Dolphins were the 5th highest spending team in 2017 and it didn’t pay off

The 50 yard line inside the Dolphins practice bubble. - image by Brian Miller
The 50 yard line inside the Dolphins practice bubble. - image by Brian Miller /

The Miami Dolphins were the fifth highest paid team in the NFL in 2017 but in the end, it only amounted to a cap misery and a 6-10 season.

According to a Tweet by Adam Schefter showing the spending of all 32 NFL clubs in 2017, the Dolphins were in the top five.

Miami spent a total of $179,426,565 million in 2017. They spent 107.44% of the cap. The overage was due to carry over from the year before. Miami blew through money with $10 million going to Jay Cutler, $8 million to Julius Thomas, $2 million to Koa Misi who never made it to training camp, and of course the big contracts of Ndamukong Suh and Ryan Tannehill.

The Dolphins should use this as a history lesson and learn from it. Spending to the dollar and more doesn’t get you into the post-season. Now with the 2018 new year about to begin, the Dolphins have yet another cap problem and could be as much as $7 million and maybe eight over the cap in the days before the start of free agency.

This however is a relatively easy fix.

Releasing Julius Thomas will save $6 million. Another $5.4 can be saved by releasing Lawerence Timmons and another $9 million for Ja’Wuan James. If the Dolphins move Jarvis Landry they will get back the $16 million allotted to the cap as well. So there is room to maneuver but Miami needs to do far better with their contracts moving forward.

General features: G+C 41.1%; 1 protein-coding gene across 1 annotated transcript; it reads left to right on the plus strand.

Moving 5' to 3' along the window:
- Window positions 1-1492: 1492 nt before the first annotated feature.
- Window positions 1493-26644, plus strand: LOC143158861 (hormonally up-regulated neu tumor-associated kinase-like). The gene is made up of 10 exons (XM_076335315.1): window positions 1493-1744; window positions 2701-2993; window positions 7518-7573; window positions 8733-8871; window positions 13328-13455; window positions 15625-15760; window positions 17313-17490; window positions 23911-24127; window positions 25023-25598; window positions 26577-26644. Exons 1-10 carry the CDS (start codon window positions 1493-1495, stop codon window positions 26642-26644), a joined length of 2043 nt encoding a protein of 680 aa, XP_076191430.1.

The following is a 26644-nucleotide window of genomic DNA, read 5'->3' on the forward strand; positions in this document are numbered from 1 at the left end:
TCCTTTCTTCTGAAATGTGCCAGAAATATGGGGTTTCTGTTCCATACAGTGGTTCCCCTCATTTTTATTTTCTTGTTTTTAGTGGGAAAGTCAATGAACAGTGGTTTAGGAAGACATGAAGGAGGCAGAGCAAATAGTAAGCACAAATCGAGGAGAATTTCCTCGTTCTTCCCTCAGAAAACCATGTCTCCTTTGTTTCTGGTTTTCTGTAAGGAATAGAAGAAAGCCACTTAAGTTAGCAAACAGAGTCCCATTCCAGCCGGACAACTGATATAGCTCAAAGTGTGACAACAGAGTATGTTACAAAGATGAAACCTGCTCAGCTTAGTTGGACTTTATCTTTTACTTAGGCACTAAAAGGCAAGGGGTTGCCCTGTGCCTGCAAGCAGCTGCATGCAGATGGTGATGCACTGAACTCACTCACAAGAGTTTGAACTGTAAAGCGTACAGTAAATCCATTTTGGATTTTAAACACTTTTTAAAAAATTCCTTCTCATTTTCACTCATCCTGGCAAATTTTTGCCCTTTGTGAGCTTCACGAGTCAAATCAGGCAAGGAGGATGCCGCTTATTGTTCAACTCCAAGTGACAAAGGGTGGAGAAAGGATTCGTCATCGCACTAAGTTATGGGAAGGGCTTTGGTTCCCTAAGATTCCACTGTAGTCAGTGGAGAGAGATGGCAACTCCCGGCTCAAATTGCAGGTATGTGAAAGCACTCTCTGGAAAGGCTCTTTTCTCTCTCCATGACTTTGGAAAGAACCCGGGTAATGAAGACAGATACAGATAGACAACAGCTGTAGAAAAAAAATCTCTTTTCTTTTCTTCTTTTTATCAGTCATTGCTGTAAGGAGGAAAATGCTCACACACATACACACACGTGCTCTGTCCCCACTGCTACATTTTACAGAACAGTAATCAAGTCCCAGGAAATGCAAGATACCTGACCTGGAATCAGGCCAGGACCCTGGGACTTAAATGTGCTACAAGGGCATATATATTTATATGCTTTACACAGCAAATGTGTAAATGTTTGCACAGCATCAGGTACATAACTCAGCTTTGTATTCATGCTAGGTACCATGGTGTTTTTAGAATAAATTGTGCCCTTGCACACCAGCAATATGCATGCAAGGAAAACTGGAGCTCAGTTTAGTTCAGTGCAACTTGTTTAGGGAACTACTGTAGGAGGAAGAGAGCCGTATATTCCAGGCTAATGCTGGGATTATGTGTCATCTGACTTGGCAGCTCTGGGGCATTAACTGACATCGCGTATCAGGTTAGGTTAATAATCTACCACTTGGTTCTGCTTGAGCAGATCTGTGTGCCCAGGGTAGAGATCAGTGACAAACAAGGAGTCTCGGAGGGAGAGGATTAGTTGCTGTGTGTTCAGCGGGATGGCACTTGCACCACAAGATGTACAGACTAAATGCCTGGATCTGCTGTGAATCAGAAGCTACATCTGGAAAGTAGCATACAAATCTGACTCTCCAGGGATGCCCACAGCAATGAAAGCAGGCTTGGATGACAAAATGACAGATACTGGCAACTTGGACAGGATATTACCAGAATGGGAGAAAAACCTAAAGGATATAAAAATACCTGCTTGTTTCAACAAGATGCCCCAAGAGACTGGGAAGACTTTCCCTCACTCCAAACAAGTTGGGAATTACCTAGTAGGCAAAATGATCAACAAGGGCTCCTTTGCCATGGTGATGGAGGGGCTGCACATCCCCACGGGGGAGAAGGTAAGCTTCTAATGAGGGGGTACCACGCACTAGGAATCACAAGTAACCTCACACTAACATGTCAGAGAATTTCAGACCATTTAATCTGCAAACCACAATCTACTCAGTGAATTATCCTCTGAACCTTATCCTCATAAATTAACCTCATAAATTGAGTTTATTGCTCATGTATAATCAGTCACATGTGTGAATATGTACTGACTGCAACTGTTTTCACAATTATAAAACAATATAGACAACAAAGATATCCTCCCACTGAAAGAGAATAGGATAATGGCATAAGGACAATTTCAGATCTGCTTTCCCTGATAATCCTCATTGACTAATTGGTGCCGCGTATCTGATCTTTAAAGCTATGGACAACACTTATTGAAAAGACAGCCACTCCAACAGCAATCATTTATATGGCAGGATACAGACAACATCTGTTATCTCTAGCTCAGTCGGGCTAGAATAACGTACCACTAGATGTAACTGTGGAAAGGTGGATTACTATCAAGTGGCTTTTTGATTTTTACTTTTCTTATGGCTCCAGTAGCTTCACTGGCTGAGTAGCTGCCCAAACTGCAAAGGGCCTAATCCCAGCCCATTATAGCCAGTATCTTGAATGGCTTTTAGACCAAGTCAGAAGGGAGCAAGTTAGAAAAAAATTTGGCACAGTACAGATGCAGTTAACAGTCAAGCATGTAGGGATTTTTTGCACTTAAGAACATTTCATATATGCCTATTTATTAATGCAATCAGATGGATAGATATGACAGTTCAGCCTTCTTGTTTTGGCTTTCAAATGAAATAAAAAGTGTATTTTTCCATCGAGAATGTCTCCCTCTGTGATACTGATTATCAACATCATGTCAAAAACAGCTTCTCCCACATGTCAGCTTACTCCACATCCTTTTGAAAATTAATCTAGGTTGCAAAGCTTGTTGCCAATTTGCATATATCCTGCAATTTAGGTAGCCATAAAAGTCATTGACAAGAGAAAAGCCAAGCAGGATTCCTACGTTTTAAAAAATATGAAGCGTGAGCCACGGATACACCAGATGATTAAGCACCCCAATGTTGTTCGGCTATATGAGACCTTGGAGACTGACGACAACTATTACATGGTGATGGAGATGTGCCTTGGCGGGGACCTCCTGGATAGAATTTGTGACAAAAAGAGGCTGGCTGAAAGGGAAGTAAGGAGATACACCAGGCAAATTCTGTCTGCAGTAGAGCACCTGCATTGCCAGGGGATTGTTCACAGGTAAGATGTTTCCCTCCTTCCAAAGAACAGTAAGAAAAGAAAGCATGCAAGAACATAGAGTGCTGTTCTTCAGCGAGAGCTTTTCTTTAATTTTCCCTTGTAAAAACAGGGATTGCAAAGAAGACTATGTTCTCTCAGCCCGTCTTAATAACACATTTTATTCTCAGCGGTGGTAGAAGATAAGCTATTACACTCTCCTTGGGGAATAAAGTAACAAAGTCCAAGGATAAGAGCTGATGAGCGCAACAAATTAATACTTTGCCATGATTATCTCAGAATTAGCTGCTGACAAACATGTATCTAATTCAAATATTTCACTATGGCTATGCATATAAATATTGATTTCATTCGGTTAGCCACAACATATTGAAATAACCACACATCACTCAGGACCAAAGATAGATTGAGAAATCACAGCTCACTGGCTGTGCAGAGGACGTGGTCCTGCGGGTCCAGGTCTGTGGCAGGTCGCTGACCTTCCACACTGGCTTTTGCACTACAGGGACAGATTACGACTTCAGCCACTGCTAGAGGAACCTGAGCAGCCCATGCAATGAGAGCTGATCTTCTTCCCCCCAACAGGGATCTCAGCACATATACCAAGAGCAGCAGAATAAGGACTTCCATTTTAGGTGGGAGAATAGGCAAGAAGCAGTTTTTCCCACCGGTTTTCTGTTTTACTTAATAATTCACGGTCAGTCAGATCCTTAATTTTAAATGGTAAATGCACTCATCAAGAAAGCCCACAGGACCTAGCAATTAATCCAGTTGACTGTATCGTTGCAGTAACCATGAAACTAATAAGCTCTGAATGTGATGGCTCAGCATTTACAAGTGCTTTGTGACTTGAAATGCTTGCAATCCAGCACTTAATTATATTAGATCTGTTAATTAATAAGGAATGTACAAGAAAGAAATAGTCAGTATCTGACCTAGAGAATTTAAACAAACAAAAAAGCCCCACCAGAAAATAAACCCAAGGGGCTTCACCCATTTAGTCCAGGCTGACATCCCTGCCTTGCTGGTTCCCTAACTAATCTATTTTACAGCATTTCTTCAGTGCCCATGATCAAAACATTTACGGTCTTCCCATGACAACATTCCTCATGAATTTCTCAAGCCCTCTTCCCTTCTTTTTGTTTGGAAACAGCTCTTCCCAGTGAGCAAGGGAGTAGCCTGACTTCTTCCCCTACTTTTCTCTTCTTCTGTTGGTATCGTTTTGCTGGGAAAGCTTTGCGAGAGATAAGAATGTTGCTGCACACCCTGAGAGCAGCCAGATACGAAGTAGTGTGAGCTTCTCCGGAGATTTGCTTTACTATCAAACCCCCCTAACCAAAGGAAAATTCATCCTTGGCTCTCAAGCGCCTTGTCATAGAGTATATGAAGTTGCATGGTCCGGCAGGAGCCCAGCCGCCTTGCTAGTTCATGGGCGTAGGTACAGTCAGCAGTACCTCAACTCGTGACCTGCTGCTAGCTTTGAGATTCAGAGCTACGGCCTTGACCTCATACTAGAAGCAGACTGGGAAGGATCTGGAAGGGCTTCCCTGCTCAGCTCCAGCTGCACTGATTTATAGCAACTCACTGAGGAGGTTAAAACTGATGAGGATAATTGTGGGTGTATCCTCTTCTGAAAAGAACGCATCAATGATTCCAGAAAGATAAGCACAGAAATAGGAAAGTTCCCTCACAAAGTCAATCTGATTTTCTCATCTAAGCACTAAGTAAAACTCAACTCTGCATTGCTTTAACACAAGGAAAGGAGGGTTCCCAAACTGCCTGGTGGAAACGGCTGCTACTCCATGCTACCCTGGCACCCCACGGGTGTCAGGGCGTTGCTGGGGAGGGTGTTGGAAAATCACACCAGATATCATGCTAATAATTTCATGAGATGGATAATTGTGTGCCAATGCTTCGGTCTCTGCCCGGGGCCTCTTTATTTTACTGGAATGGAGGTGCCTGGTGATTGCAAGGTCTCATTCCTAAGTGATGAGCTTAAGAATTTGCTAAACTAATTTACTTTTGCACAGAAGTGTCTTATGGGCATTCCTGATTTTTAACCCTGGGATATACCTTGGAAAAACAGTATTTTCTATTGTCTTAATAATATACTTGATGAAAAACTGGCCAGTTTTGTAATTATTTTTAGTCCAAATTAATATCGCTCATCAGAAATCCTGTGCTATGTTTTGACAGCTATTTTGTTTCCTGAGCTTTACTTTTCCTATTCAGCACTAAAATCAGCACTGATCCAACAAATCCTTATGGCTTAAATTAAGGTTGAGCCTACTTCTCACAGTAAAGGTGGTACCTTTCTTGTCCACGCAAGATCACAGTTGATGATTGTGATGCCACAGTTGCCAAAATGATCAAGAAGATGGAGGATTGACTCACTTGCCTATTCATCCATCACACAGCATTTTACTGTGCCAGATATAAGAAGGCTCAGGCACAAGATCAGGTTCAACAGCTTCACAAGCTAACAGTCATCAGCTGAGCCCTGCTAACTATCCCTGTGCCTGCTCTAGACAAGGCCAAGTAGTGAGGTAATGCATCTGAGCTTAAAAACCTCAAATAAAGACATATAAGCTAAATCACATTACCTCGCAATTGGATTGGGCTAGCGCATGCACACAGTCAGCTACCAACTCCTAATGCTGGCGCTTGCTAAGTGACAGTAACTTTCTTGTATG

For those wondering about the Ndamukong Suh rumors, forget them. Miami stands to eat $22 million in dead cap money by releasing and saving only $3 million. That number changes considerably if he is designated a June 1st release. Miami would save $17 million and only eat $9 million. Only.

The Dolphins will however find themselves in great salary cap shape in 2019 should they opt to move on from Suh and Tannehill as well as players like Andre Branch and Kiko Alonso who are tieing up the cap. All of those contracts flip into Miami’s favor after the 2018 season. If the Dolphins don’t win enough in 2018 it will be a clearing house in 2019.